Things we have but never use
These days, with ubiquitous cell phones and wide service coverage, a landline phone in most areas is about as necessary as a third sneaker, but many of us still cling to them. Likewise, with sharp and versatile smartphone photography and videography readily available in a pocket, only serious pros need digital cameras, but how many of us have one in a custom accessory bag getting dusty on a shelf? I have two, one of them in an expensive bag full of 35 mm film equipment. Those digital photo frames are a great idea, but of the billions of photos we take every year, how many get preserved in them? Mine is empty while my phone is nearing capacity. Everybody has a few USB flash drives around with enough collective storage space for the entire estimated four million words (true) of the IRS code. I have one shaped like Snoopy that sits decoratively by my computer desk lamp with not a single byte in him. And how many unused apps and games are living on your electronic devices?
I suspect a high percentage of gym memberships get contracted shortly after New Year’s Day as righteous resolutions. People attend faithfully for a while, then less and less often. Some buy their own exercise machines and devices that eventually get shunted aside in a garage or attic as expensive abodes for web-building spiders. Many bicycles share the same fate.
Nothing is quite so inviting as spending a day out on a lake or river or offshore in your own boat, a pricey adult toy, but the friendly sales folk don’t tell you about the endless necessary accessories or the lengthy voyage preparation checklists or the post-voyage cleaning chore. Or the frequent high-dollar maintenance. Or the insurance. Or the gallons of fuel burned per mile. Or the sunburns and the pop-up thunderstorms. So, after the initial christening cruise and a few following jaunts, many boats spend most of their days tied up in marinas or sitting forlornly on their trailers in back yards.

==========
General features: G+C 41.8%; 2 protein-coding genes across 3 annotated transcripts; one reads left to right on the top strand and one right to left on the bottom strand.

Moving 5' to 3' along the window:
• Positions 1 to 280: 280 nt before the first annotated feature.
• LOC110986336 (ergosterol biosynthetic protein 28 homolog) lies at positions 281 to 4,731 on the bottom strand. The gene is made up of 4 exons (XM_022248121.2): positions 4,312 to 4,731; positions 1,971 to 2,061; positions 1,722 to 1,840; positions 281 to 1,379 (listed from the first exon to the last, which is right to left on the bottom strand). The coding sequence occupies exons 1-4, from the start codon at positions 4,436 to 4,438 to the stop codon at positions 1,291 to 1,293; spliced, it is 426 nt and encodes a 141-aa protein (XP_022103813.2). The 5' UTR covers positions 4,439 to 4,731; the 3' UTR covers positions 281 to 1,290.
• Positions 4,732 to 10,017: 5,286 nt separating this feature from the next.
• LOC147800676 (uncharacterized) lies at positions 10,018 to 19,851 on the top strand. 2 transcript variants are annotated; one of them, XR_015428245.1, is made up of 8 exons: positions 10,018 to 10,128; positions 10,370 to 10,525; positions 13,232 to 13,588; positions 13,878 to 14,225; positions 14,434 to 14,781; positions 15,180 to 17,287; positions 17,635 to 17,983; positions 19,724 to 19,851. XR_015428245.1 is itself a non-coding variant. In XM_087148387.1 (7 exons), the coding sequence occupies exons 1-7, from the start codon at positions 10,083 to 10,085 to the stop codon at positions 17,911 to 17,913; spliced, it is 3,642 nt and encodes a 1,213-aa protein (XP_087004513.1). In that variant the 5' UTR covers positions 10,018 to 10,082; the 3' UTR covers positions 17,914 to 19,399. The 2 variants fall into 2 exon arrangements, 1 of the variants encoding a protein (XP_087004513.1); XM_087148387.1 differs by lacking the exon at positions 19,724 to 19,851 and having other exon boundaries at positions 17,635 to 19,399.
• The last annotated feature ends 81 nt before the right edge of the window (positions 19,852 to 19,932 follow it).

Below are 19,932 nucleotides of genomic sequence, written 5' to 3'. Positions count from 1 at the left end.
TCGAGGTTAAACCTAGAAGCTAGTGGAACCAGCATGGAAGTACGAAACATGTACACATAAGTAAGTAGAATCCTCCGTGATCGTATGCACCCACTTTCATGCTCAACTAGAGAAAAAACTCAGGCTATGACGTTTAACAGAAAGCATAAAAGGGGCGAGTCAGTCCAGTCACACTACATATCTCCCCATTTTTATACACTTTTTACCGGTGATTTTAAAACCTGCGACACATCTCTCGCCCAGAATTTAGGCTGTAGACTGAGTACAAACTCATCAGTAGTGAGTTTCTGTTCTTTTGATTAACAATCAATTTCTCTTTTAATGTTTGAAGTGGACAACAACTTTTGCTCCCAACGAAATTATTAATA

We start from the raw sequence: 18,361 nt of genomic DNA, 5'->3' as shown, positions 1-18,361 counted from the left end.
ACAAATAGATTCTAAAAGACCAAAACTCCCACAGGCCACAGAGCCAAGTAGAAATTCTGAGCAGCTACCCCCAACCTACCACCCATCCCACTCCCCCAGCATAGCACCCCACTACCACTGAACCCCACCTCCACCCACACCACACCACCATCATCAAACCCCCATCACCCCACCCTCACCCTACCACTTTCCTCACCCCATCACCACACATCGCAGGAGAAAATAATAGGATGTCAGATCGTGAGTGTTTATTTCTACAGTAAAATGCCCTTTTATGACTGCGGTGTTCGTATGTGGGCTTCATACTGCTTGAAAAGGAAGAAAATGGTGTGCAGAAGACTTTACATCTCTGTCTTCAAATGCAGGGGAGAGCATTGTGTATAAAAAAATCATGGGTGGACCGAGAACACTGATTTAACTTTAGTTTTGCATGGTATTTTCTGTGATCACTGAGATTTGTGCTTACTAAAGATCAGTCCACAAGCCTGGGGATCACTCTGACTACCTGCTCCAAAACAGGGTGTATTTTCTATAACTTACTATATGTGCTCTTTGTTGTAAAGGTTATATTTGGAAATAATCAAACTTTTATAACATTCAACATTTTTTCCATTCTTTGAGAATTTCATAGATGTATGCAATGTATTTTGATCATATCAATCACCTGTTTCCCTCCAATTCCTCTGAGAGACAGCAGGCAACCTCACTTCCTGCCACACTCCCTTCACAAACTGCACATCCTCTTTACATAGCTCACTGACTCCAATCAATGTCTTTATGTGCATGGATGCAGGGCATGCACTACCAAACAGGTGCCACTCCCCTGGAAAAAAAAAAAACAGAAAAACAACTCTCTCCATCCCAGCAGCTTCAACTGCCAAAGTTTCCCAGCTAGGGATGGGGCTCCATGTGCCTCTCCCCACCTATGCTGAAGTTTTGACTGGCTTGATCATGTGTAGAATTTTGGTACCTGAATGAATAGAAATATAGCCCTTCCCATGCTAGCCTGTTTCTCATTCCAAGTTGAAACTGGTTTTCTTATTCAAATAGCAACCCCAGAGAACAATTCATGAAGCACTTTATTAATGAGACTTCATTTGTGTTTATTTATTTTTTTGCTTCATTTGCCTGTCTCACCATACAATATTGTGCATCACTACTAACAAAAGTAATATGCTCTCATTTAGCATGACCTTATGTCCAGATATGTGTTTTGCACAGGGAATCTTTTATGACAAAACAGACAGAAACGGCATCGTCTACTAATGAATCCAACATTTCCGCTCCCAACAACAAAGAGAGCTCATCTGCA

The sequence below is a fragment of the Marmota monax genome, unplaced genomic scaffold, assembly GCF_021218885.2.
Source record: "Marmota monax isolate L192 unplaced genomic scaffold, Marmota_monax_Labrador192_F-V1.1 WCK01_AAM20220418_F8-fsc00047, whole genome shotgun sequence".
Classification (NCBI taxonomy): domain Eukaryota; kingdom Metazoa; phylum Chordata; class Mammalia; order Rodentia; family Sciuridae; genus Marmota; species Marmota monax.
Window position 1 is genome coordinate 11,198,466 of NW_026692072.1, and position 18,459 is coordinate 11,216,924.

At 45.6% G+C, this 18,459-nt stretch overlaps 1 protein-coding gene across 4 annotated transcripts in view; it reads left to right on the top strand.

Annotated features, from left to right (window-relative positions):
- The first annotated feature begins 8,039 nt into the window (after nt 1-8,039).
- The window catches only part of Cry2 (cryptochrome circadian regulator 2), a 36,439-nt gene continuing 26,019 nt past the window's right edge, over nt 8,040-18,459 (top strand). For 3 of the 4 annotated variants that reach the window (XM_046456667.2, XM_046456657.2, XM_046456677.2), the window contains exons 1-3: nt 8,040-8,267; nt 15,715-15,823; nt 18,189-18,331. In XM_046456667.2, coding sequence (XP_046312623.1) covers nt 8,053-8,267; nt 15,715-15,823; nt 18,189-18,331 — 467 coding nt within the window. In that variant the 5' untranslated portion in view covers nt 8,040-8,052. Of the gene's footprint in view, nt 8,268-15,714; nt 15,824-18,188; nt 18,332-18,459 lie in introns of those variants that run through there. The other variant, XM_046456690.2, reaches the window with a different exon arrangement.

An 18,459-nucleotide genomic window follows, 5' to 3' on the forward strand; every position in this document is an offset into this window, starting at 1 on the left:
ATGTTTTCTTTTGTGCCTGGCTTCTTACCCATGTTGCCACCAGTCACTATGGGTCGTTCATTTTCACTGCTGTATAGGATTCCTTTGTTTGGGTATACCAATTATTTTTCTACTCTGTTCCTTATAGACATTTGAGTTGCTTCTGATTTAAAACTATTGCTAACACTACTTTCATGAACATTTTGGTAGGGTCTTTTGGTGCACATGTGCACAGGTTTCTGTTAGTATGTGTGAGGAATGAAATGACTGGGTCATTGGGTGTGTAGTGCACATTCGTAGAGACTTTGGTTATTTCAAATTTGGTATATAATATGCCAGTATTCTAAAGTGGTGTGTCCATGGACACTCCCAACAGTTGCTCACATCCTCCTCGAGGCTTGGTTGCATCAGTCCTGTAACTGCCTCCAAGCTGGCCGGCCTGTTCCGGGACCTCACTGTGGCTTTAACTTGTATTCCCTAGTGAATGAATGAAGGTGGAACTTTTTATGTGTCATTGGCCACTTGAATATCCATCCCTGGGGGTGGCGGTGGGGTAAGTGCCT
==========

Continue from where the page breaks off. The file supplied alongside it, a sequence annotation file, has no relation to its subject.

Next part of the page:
Unused children’s toys have a way of accumulating faster than senior citizen birthdays. Likewise, many musical instruments purchased for offspring and the rest of the family have not been plucked, tooted, fingered, or percussed for years. And how about all those pet toys our dogs and cats now disdain?
Remember that slicer/dicer/chopper/juicer you saw at the state fair and simply had to have because it could cut tomatoes thin enough to see through and would help you lose ten pounds? Where is it now? You’ll find it stored away with all the pizza tools and the whole-banana-in-one-stroke slicer, and the cocktail shaker and the fondue set and the bread maker and the flower vases in various sizes.
Most of us have monthly magazines we don’t read, cookbooks we rarely consult, extended warranties we didn’t need, yard and board games we don’t set up, and fancy clothing we never wear.
All those things we once thought we needed fill our sheds and attics and garages and closets and drawers and computer files. But I’m betting you won’t stop buying even more such bright and shiny and seductive things.
I confess right now that I probably won’t.
This is America, after all, and I’m only human.
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